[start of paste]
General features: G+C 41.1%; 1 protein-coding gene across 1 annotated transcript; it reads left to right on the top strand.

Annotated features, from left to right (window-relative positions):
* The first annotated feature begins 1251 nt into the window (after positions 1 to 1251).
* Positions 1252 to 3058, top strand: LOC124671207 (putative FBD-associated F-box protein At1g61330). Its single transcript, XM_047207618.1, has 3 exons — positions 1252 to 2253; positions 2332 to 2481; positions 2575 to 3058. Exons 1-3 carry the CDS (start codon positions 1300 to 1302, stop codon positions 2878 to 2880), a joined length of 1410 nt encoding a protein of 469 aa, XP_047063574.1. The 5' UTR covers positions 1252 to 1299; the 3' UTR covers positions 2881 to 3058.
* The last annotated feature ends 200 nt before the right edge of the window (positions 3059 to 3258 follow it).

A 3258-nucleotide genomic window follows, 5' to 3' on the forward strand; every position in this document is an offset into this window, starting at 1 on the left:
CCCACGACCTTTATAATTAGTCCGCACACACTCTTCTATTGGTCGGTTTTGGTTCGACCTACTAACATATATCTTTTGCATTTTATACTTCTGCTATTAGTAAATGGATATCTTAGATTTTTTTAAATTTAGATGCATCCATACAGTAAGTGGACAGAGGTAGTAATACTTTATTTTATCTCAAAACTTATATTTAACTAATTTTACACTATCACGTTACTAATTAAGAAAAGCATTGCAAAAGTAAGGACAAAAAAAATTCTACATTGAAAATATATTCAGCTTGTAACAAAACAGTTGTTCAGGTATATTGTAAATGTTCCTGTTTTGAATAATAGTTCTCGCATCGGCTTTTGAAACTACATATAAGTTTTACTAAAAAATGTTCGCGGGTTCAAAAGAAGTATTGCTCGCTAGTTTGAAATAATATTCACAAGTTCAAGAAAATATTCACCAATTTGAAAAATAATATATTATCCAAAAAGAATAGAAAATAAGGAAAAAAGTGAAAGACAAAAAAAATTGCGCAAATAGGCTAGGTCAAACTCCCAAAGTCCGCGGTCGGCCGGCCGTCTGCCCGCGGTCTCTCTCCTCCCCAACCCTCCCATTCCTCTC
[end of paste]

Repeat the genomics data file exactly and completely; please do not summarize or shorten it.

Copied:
General features: G+C 41.1%; 1 protein-coding gene across 1 annotated transcript; it reads left to right on the top strand.

Annotated features, from left to right (window-relative positions):
* The first annotated feature begins 1251 nt into the window (after positions 1 to 1251).
* Positions 1252 to 3058, top strand: LOC124671207 (putative FBD-associated F-box protein At1g61330). Its single transcript, XM_047207618.1, has 3 exons — positions 1252 to 2253; positions 2332 to 2481; positions 2575 to 3058. Exons 1-3 carry the CDS (start codon positions 1300 to 1302, stop codon positions 2878 to 2880), a joined length of 1410 nt encoding a protein of 469 aa, XP_047063574.1. The 5' UTR covers positions 1252 to 1299; the 3' UTR covers positions 2881 to 3058.
* The last annotated feature ends 200 nt before the right edge of the window (positions 3059 to 3258 follow it).

A 3258-nucleotide genomic window follows, 5' to 3' on the forward strand; every position in this document is an offset into this window, starting at 1 on the left:
CCCACGACCTTTATAATTAGTCCGCACACACTCTTCTATTGGTCGGTTTTGGTTCGACCTACTAACATATATCTTTTGCATTTTATACTTCTGCTATTAGTAAATGGATATCTTAGATTTTTTTAAATTTAGATGCATCCATACAGTAAGTGGACAGAGGTAGTAATACTTTATTTTATCTCAAAACTTATATTTAACTAATTTTACACTATCACGTTACTAATTAAGAAAAGCATTGCAAAAGTAAGGACAAAAAAAATTCTACATTGAAAATATATTCAGCTTGTAACAAAACAGTTGTTCAGGTATATTGTAAATGTTCCTGTTTTGAATAATAGTTCTCGCATCGGCTTTTGAAACTACATATAAGTTTTACTAAAAAATGTTCGCGGGTTCAAAAGAAGTATTGCTCGCTAGTTTGAAATAATATTCACAAGTTCAAGAAAATATTCACCAATTTGAAAAATAATATATTATCCAAAAAGAATAGAAAATAAGGAAAAAAGTGAAAGACAAAAAAAATTGCGCAAATAGGCTAGGTCAAACTCCCAAAGTCCGCGGTCGGCCGGCCGTCTGCCCGCGGTCTCTCTCCTCCCCAACCCTCCCATTCCTCTC